Local dental students give $116k worth of free care


A dental college clinic in Orem was unusually crowded on Saturday with local dentists, dental hygienists and student volunteers. It was a busy day with few breaks but everyone had a big smile because of special patients – elementary school children from low income families.

Give Kids a Smile, a locally organized charity event for Utah County, was held at the Utah College of Dental Hygiene campus on Feb. 25. A total of 26 local dentists with 35 assistants, 60 dental hygienists and 30 student volunteers from the BYU Pre-Dental club teamed up to provide over 280 patients with $116,000 worth of free dental care.

Dr. Darren Chamberlain, a pediatric dentist at South Valley Pediatric Dentistry and the lead dentist for the event, gave exciting news to one first grader.

“You have no cavities,” Chamberlain said.

The first grader’s mother, Jamie Graver, was excited to hear the news.

“As a family we have a little more time than we do money,” she said. “And so that’s where we give a little bit as opposed to going to a dental office. You’re going to probably spend a little less time, but more money, and we’ve got a little more time than money, so that’s one of the reasons that we came.”

Chamberlain said Give Kids a Smile is a great way for local dentists to get together and discuss issues and concerns of the field while giving back to children in the community.

“It allows us to be able to do dentistry in a comfortable environment and have a sense of service,” he said. “And not necessarily have to fly out of the country to a third world country because there are so many people in this community that need our services and can’t afford dental work.”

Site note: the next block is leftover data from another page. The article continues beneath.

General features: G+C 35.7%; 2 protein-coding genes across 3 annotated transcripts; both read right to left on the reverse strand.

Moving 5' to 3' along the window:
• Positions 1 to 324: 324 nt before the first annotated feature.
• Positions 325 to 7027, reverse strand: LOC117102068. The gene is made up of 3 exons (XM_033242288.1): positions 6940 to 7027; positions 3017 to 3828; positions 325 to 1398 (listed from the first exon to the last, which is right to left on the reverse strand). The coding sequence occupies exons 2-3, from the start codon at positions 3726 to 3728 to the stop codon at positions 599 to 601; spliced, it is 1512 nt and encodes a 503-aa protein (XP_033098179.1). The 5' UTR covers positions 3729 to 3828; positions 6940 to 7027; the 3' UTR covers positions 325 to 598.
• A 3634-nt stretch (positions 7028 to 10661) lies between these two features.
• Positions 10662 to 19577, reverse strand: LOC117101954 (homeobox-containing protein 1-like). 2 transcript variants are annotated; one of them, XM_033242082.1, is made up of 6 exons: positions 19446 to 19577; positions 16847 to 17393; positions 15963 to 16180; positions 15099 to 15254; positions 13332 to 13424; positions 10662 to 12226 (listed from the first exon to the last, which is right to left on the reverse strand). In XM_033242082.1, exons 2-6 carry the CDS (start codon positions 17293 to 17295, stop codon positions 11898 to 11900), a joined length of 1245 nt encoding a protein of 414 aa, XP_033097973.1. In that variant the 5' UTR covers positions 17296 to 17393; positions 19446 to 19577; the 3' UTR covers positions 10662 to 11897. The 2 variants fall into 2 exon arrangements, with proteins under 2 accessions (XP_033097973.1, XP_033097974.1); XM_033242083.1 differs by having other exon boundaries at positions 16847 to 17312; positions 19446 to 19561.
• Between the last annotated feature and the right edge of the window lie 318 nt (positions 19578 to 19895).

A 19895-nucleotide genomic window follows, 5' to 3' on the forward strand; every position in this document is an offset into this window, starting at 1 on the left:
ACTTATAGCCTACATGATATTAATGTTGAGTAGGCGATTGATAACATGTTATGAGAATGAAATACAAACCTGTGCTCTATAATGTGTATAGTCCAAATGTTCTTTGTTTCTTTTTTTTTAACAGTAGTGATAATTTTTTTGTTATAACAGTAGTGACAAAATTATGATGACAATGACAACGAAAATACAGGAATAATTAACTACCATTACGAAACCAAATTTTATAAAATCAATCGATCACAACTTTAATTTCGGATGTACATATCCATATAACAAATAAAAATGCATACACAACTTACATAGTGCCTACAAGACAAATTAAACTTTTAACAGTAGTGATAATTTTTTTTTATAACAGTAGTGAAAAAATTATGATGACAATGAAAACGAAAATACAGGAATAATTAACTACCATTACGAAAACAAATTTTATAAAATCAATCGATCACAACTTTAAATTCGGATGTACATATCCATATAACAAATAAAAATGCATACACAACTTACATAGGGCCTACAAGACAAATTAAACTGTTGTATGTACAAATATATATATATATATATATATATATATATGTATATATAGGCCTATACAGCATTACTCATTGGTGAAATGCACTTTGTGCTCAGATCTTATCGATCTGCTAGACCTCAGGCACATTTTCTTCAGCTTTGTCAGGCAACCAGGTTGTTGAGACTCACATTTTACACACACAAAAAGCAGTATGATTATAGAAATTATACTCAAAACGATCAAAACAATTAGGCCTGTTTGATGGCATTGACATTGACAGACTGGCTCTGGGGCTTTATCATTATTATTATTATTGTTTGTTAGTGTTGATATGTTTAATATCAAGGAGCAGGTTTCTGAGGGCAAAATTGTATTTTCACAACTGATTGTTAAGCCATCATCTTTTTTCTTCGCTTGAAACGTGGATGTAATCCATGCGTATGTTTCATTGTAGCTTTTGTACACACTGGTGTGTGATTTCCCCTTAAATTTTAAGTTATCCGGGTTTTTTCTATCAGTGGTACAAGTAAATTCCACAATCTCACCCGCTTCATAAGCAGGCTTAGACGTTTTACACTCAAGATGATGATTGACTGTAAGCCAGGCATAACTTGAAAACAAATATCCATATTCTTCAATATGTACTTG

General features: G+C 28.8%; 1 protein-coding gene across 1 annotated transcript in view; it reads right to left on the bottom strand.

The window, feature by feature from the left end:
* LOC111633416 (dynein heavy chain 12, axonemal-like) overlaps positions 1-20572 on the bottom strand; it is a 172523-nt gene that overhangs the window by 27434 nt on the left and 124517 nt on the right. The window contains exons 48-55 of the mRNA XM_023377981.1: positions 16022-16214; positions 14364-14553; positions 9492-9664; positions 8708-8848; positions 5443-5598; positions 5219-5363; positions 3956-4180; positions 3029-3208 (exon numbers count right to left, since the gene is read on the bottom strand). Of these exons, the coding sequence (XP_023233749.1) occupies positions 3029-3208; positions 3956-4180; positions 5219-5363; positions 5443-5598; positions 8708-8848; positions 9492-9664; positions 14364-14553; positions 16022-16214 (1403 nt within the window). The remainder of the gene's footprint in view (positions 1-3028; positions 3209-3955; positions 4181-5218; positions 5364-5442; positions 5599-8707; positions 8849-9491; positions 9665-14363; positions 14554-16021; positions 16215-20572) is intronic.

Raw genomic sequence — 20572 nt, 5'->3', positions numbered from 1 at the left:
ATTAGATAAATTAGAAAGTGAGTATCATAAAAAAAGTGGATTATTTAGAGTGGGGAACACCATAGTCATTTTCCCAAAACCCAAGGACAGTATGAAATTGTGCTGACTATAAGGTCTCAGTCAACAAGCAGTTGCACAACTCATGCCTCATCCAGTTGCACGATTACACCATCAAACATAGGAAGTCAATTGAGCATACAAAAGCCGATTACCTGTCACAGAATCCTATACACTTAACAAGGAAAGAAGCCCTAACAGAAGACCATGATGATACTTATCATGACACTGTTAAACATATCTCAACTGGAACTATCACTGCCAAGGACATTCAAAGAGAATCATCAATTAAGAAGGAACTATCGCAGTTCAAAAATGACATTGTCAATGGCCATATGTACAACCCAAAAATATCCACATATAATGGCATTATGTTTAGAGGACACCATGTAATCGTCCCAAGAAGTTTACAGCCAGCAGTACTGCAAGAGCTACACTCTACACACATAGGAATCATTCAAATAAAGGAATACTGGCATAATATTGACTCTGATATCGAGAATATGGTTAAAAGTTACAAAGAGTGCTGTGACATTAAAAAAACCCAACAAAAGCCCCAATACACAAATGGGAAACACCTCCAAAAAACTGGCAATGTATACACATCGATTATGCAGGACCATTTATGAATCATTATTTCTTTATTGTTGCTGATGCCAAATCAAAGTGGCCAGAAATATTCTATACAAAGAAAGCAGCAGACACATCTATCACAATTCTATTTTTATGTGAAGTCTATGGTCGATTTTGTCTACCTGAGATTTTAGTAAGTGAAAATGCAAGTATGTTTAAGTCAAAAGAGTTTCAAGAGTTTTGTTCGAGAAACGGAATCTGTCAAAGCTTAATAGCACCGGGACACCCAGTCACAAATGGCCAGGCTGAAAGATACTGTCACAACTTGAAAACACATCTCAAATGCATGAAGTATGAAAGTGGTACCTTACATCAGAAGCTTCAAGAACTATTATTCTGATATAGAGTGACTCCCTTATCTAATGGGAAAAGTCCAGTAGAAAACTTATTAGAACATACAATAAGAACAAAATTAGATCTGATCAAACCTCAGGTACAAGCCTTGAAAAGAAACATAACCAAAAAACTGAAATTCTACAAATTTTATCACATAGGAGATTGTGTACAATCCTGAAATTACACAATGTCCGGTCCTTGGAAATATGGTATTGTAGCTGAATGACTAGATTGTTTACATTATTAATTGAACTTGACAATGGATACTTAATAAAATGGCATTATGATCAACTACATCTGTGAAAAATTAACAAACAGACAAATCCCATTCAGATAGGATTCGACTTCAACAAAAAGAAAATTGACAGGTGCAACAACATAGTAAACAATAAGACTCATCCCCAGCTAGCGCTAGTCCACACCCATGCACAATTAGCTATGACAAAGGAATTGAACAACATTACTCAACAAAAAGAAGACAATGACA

Dental hygienist volunteers performed dental x-rays, cleanings and sealings.

Brooke Beus,  studying public health, was one of them.

“I think it’s such a cool experience,” Beus said. “It’s really neat seeing everyone working together. I didn’t think that it would be as neat as it has been today.”

The role of BYU’s Pre-Dental Club was to ensure the event ran smoothly. Students made sure young patients received correct treatment and educated parents on good oral hygiene.

Chris Evans, president of the club, said it is his fourth year of participating in the event.

“If anyone is looking into dentistry and trying to decide whether or not it’s for them, I’d like to suggest them to look at what we have to offer, even this wonderful service program, ” he said. “I promise it will be beneficial.”

Give Kids a Smile was originally a national organization that worked with the American Dental Association until 2005, but its Utah branch was officially disbanded last year. Two passionate volunteers from BYU, Joshua Bullock, majoring in exercise science, and Rachel Lovejoy, marketing director at South Valley Pediatric Dentistry, felt strongly there was still a need for free dental care to underprivileged children. With the support of many others, Bullock and Lovejoy organized this year’s event with the financial help of local businesses and organizations including Vivint and the Larry H. Miller Foundation. The Give Kids a Smile organization gladly let them use its name for the event.

Dr. Gary Wiest, a dentist at Provo Eight North Dental Center, said the change in management of the event was positive.

“I think we can serve our community better locally and such with local leaders,” Wiest said. “In fact, actually I think it’s running more efficiently this year, because of the way [it is] organized, and I guess probably that’s just from learning from the past.”


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